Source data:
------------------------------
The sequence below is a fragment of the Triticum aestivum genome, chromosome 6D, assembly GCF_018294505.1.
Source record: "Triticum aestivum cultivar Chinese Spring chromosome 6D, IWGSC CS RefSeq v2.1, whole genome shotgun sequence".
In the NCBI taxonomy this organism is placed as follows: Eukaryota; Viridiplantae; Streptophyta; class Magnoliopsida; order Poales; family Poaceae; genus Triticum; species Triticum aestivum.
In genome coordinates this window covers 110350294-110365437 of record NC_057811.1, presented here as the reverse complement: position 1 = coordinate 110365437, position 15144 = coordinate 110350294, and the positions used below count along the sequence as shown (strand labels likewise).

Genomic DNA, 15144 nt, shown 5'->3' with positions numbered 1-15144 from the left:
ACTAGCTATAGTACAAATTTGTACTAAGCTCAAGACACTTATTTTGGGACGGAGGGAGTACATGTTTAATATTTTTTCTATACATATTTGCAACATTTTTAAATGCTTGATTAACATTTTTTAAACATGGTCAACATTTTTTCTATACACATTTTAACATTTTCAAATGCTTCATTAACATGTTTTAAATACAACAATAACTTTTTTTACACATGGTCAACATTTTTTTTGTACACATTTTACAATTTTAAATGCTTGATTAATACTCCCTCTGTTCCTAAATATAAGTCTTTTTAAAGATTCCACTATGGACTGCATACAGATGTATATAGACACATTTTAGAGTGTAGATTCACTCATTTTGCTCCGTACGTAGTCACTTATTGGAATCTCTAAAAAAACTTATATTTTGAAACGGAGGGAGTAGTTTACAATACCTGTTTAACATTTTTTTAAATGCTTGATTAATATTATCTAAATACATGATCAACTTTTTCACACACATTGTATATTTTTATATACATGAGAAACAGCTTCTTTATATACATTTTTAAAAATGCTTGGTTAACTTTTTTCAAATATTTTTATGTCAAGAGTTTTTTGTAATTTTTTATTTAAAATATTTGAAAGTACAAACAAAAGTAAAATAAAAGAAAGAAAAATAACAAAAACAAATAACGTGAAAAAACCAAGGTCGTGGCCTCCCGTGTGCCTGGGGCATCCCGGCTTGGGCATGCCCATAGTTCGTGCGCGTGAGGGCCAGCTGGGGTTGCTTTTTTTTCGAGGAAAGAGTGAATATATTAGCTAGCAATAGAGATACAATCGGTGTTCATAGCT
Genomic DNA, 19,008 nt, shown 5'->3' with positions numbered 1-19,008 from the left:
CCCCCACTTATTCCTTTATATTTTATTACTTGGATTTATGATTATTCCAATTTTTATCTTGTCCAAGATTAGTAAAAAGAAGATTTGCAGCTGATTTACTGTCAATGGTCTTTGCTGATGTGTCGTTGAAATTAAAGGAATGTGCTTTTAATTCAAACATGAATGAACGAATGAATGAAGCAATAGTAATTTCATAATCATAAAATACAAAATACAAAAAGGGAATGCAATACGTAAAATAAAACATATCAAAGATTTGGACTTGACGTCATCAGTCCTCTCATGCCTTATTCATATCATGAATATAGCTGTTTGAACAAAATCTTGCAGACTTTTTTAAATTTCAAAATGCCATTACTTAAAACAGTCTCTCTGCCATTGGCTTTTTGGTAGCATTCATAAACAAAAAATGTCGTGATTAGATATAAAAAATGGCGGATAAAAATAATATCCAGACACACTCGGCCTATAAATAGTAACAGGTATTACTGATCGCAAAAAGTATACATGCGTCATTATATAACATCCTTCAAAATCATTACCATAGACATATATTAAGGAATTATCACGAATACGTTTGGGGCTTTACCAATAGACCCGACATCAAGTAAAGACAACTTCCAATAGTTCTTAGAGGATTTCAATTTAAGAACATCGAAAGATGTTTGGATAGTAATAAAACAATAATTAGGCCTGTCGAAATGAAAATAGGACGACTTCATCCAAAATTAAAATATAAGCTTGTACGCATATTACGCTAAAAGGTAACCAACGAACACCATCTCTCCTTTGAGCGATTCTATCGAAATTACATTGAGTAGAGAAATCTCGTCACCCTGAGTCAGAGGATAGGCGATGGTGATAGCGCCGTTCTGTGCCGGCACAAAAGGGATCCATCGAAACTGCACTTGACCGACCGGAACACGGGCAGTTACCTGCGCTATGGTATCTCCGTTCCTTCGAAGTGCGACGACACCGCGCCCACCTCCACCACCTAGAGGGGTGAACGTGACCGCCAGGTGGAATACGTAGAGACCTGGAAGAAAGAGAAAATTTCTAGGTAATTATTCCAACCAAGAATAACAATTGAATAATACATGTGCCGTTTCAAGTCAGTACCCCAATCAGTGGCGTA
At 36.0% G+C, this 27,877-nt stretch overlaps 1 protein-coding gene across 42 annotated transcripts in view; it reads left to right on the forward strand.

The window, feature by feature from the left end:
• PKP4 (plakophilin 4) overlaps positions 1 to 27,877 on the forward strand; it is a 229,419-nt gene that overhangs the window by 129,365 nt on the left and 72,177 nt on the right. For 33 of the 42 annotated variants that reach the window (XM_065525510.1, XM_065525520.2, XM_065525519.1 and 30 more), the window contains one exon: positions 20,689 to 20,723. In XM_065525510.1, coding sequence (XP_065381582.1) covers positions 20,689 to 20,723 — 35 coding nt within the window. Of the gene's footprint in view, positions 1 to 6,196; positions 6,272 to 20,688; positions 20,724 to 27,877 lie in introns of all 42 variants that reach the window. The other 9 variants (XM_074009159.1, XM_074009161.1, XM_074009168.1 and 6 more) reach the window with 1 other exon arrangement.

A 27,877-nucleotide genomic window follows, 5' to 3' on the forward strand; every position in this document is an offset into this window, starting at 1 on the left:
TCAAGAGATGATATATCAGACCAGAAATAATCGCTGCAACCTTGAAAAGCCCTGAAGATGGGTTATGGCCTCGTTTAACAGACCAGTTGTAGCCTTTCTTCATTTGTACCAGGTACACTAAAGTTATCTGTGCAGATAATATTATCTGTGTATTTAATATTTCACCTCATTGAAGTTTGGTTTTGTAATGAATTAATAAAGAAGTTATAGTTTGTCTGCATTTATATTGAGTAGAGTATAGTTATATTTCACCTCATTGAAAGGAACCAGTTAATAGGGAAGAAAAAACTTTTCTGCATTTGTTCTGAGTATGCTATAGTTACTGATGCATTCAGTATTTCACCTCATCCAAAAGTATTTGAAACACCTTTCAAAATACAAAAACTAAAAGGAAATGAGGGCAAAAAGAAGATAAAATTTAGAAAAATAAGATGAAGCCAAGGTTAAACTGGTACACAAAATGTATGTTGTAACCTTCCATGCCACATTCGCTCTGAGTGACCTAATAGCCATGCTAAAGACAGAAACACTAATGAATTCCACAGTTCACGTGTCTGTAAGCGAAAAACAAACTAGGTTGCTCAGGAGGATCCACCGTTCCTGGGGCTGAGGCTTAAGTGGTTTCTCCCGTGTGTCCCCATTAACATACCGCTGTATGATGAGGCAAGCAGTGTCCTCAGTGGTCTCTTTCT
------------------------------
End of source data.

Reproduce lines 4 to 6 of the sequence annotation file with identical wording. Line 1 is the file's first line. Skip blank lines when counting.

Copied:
In genome coordinates this window covers 110350294-110365437 of record NC_057811.1, presented here as the reverse complement: position 1 = coordinate 110365437, position 15144 = coordinate 110350294, and the positions used below count along the sequence as shown (strand labels likewise).

Genomic DNA, 15144 nt, shown 5'->3' with positions numbered 1-15144 from the left:
ACTAGCTATAGTACAAATTTGTACTAAGCTCAAGACACTTATTTTGGGACGGAGGGAGTACATGTTTAATATTTTTTCTATACATATTTGCAACATTTTTAAATGCTTGATTAACATTTTTTAAACATGGTCAACATTTTTTCTATACACATTTTAACATTTTCAAATGCTTCATTAACATGTTTTAAATACAACAATAACTTTTTTTACACATGGTCAACATTTTTTTTGTACACATTTTACAATTTTAAATGCTTGATTAATACTCCCTCTGTTCCTAAATATAAGTCTTTTTAAAGATTCCACTATGGACTGCATACAGATGTATATAGACACATTTTAGAGTGTAGATTCACTCATTTTGCTCCGTACGTAGTCACTTATTGGAATCTCTAAAAAAACTTATATTTTGAAACGGAGGGAGTAGTTTACAATACCTGTTTAACATTTTTTTAAATGCTTGATTAATATTATCTAAATACATGATCAACTTTTTCACACACATTGTATATTTTTATATACATGAGAAACAGCTTCTTTATATACATTTTTAAAAATGCTTGGTTAACTTTTTTCAAATATTTTTATGTCAAGAGTTTTTTGTAATTTTTTATTTAAAATATTTGAAAGTACAAACAAAAGTAAAATAAAAGAAAGAAAAATAACAAAAACAAATAACGTGAAAAAACCAAGGTCGTGGCCTCCCGTGTGCCTGGGGCATCCCGGCTTGGGCATGCCCATAGTTCGTGCGCGTGAGGGCCAGCTGGGGTTGCTTTTTTTTCGAGGAAAGAGTGAATATATTAGCTAGCAATAGAGATACAATCGGTGTTCATAGCT